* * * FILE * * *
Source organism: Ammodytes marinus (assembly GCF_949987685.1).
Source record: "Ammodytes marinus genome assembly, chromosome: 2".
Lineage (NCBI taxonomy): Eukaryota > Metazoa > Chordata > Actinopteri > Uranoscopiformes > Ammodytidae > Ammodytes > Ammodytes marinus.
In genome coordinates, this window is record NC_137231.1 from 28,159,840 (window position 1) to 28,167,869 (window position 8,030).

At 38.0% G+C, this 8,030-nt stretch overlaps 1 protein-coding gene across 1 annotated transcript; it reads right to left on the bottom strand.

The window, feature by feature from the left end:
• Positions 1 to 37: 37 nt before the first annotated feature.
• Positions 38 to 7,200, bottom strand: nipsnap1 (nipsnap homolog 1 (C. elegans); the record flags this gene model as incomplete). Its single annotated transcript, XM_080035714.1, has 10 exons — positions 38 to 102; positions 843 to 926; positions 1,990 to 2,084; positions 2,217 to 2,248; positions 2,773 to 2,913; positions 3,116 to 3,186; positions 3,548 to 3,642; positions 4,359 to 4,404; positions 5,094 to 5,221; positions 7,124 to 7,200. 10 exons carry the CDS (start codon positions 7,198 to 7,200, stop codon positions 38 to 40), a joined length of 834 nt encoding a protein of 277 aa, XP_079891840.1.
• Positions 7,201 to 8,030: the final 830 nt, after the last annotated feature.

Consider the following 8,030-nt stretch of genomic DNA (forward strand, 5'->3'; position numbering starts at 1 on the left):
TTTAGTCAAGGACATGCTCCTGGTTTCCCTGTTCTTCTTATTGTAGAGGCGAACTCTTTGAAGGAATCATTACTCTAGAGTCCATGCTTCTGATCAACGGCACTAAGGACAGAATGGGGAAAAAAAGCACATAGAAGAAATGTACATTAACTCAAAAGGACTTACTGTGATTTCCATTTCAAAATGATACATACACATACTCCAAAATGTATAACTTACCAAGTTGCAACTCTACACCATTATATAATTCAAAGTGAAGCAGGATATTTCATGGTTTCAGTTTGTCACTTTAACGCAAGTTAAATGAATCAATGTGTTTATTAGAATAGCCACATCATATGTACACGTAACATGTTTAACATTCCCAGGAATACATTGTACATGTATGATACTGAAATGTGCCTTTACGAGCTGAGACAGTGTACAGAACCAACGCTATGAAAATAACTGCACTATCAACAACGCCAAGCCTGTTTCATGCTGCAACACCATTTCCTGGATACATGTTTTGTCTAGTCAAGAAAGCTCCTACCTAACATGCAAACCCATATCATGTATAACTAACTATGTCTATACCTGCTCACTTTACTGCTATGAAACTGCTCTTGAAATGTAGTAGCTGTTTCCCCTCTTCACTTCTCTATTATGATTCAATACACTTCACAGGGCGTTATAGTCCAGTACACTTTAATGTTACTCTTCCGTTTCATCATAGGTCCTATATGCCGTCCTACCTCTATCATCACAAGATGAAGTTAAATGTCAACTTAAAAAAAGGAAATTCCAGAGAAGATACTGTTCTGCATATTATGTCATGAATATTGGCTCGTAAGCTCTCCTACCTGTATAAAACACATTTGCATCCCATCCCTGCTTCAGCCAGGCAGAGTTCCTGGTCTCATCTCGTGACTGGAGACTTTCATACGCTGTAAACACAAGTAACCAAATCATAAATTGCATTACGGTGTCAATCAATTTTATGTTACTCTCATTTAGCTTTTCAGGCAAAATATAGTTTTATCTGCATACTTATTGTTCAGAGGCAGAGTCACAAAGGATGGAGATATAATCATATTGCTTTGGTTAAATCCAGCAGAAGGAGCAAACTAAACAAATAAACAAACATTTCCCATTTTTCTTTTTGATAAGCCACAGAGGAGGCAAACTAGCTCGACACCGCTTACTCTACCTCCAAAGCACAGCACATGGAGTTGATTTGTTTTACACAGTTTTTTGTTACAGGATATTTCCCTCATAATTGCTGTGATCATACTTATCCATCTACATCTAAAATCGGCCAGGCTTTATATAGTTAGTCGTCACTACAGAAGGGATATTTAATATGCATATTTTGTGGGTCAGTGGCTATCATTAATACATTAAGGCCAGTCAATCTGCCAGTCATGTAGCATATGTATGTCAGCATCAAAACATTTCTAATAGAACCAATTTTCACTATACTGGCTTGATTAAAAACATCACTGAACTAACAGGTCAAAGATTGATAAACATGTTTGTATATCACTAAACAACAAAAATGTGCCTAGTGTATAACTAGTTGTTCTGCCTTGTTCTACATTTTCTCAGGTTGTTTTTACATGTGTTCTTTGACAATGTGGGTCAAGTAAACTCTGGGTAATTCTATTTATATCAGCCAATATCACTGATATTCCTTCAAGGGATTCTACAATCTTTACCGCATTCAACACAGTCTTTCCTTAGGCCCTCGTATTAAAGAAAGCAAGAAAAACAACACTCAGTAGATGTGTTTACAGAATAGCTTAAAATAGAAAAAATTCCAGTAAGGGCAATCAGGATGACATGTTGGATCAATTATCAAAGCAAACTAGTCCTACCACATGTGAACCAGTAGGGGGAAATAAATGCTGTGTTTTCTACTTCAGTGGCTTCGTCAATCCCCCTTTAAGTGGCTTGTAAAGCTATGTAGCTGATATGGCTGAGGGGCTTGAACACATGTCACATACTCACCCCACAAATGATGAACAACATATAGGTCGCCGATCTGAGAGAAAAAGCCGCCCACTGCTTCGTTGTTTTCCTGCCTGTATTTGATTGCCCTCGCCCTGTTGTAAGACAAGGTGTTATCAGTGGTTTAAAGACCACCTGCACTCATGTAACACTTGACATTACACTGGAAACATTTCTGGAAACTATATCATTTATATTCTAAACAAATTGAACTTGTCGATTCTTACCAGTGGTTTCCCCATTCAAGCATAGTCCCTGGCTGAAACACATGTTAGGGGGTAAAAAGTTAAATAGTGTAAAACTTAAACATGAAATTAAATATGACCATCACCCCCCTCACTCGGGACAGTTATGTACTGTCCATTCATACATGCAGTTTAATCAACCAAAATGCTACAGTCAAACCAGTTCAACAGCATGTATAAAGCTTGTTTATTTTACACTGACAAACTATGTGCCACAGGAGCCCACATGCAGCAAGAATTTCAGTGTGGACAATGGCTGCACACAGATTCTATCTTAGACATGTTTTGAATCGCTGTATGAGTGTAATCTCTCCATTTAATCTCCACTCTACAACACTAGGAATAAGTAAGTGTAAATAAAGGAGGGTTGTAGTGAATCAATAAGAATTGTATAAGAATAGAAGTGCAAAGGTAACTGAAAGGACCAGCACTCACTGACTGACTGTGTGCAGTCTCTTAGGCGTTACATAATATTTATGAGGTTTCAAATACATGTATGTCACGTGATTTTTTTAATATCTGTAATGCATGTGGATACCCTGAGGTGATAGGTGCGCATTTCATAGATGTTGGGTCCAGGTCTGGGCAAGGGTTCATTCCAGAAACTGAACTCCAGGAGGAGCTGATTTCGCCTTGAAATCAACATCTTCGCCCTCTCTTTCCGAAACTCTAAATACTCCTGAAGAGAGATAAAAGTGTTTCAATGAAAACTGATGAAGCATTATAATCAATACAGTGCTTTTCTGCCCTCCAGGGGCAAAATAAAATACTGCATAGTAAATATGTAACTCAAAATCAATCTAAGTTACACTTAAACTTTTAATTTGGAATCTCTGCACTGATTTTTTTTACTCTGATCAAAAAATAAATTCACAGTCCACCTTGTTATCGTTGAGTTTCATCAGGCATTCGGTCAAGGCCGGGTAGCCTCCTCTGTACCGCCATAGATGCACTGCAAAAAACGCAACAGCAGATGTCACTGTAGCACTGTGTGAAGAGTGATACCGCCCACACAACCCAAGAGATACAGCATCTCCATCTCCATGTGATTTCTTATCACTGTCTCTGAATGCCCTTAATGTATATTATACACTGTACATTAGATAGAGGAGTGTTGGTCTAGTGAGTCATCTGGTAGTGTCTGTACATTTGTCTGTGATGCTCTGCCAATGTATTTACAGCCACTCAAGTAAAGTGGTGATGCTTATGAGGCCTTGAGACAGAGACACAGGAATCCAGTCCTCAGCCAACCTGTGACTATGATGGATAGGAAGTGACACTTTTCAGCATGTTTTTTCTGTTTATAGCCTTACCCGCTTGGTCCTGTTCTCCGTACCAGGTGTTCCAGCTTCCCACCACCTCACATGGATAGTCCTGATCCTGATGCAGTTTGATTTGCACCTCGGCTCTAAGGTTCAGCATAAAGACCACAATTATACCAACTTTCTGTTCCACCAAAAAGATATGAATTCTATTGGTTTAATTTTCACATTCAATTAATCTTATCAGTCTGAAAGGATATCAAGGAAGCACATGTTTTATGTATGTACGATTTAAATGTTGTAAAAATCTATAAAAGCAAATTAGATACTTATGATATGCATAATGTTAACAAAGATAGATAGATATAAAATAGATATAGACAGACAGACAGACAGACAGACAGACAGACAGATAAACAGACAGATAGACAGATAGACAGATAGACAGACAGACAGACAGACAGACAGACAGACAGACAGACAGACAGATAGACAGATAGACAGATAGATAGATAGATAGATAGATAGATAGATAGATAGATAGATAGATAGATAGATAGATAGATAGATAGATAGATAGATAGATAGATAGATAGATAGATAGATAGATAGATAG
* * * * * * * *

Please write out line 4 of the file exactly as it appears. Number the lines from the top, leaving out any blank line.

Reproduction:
In genome coordinates, this window is record NC_137231.1 from 28,159,840 (window position 1) to 28,167,869 (window position 8,030).